Normally, high beta stocks (stocks which move more than proportionately with the index) are avoidable because fluctuations in the stock could necessitate margin calls every now and then.

Bankers cite the recent meltdown in April, when technology stocks fell nearly 50 per cent following the guidance given by Infosys.

Then again, bankers also recommend that investors should borrow less than the maximum permissible limit for any given portfolio so as to avoid that hassle of having to cough up additional margins every time stock prices fall, causing a diminution in the value of the portfolio pledged.

As is the case with most products, banks have prescribed a minimum and a maximum amount that can be given as the loan amount. The minimum amount starts with Rs 50,000 in the case of IDBI Bank and goes up to Rs 20 lakh (Rs 2 million).

However, in case a group of borrowers wishes to borrow against shares, banks are willing to increase the amount depending on the merits of the case. RBI bonds usually carry a higher limit, with IDBI Bank and HDFC Bank prescribing an upper limit of Rs 25 lakh (Rs 2.5 million).

How are loans against shares different from other loans? The main difference is the underlying volatility of the pledged shares.

Since their value fluctuates daily, your loan limits also change. In a bull market, this is a plus.

In a bear market, a huge minus. The second difference is that your ability to service the loan is less important than the value of the pledged shares to the bank.

When your banker lends against shares, and the value of the pledge fall, it will not be impressed if you regularly promise to pay interest.

You have no option but to either bring more shares for pledge, or reduce your borrowing limits. That's why it's never a great idea to pledge all your shares or draw down your limits to the full extent.

What you pay for it

The rate of interest on loans against shares ranges widely between 10-16 per cent, depending on various factors like the purpose for which the loan is availed of, the nature of the securities produced and the amount one wishes to borrow.

While the rates are lower if the loans are taken for personal purposes, they are higher if the money is to be deployed towards the capital market.

IDBI Bank lends money against shares at rates going up to 16 per cent if the money is to be deployed in the capital market.

However, if the same money is to be deployed for personal uses, then the rate of interest comes down.

This variation is primarily because borrowers would be taking on more risk if they invest in the capital market and lenders have to factor in the additional risk in the cost of borrowings.

Besides, banks can take exposures in the capital markets up to a maximum of five per cent of their total advances, according to RBI directives. So, banks are still slow in lending against shares for the purposes of redeployment in the capital market.

Borrowing prudently

  • Always pledge a basket of shares to avoid excessive depreciation risk.
  • Always borrow less than the limit set by your banker.
  • Pledge shares that are more stable in value.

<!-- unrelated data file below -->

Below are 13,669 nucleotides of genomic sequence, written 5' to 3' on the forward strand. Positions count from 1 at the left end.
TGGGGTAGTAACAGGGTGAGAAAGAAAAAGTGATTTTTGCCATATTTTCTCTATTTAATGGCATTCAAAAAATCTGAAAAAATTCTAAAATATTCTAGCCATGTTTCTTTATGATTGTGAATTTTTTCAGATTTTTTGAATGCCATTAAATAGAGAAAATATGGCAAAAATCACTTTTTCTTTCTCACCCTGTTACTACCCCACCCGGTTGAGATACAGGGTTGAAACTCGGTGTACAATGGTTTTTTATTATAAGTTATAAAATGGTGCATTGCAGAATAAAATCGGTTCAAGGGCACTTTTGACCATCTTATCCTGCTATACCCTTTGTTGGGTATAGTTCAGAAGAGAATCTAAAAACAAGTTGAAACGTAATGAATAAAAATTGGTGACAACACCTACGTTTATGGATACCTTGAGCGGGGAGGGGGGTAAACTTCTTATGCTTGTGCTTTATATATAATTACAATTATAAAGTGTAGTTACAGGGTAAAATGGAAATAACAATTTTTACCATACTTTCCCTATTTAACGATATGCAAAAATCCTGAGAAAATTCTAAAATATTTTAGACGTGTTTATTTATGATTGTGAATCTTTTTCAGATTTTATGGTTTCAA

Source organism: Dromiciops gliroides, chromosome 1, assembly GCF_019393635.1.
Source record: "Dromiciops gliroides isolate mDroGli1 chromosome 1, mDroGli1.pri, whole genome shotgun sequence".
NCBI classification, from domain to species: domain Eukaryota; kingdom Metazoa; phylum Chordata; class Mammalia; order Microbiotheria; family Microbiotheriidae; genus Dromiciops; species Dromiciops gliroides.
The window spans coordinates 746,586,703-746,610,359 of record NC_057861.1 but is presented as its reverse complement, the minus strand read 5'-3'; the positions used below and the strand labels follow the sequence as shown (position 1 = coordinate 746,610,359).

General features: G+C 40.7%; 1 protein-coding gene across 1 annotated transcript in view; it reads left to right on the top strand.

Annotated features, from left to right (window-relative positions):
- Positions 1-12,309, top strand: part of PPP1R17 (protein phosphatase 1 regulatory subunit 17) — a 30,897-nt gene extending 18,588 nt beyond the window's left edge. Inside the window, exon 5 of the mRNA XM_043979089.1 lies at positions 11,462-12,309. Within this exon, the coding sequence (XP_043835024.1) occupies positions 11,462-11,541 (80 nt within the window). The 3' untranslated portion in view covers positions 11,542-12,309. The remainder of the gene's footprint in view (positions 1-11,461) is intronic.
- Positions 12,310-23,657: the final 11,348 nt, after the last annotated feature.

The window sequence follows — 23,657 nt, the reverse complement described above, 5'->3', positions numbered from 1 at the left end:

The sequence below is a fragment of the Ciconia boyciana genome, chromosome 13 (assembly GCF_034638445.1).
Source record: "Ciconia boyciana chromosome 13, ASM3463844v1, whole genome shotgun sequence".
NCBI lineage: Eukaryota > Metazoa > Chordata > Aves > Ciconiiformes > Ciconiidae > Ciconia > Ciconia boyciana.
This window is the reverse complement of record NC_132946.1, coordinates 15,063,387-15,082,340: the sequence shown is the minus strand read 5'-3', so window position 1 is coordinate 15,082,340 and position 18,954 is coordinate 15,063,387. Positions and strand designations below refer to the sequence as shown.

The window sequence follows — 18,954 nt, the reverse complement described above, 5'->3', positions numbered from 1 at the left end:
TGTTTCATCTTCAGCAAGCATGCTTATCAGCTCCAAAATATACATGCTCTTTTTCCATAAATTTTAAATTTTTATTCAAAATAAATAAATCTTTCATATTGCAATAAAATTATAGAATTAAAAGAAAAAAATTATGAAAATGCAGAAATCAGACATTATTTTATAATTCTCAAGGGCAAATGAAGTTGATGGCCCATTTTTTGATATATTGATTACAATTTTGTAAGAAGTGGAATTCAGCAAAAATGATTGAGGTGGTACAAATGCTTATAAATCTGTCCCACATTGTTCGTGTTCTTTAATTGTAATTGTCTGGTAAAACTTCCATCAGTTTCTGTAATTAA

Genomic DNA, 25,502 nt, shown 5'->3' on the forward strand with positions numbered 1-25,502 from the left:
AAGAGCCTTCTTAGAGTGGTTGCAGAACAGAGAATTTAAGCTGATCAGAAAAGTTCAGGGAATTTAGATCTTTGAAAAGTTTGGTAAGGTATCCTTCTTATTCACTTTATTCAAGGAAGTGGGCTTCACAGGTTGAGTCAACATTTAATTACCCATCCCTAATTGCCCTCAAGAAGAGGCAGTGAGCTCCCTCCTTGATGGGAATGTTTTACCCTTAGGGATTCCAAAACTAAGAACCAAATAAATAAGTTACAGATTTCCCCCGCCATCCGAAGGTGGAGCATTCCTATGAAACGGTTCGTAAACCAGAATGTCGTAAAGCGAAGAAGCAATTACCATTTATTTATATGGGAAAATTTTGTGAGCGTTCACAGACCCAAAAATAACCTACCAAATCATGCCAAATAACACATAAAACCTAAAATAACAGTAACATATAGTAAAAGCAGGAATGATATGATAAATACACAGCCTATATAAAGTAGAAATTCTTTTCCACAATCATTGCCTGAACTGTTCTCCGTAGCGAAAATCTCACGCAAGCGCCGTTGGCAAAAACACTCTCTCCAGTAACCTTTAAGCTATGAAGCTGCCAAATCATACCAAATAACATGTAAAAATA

Value at risk

Value at risk (VaR), a risk measurement system used by stock exchanges to collect margins for open market positions, tries to summarise the risk of a portfolio in an easy-to-comprehend way.

The concept can be easily used by individuals to prevent excessive exposures.

Excessive exposures can be harmful since the investor may have to cough up money to meet margin calls whenever the value of the pledged portfolio diminishes.

VaR-based safety margins for individuals can be particularly helpful in case of high beta stocks which see wild price movements and can result in huge and unexpected losses.

Simply put, VaR captures the magnitude of loss that would not occur for a specified period of time. Let's assume that your portfolio size is Rs 10,000.

Now, if 90 per cent VaR of a portfolio is Rs 1,000, it means that only on 10 out of 100 days the portfolio could incur a loss of that magnitude.

Similarly, if one says that 99 per cent VaR of a portfolio is Rs 1,000, it would mean that the chances of the portfolio incurring a loss of Rs 1,000 is one in 100 days.

How do you estimate value at risk? The easiest way to do this is to determine the daily change (profit/loss) in your portfolio for a sufficiently long period of time, say the last 100 trading sessions.

If the worst single day loss on the portfolio during the period was Rs 1,000, then the 99 per cent VaR would be Rs 1,000. That's the loss you would incur only in one of 100 days.

So, a single day margin may require you to keep a cushion of Rs 1,000. In other words, if the bank lends you Rs 6,000 (60 per cent of your portfolio size), then you would be better off availing yourself of a credit of Rs 5,000 to be on the safe side.

Most banks do a portfolio or margin review on a weekly basis. So investors can calculate VaR based on weekly gains and losses for a similar period. Again, the time period for VaR depends upon the risk profile of the investor.

For example, if an investor has a low risk appetite, he might set aside money to provide for a loss that would not occur more than 99 per cent of the time.

A person with a greater risk appetite would set aside money that would provide for loss that could occur only 90 per cent of the time.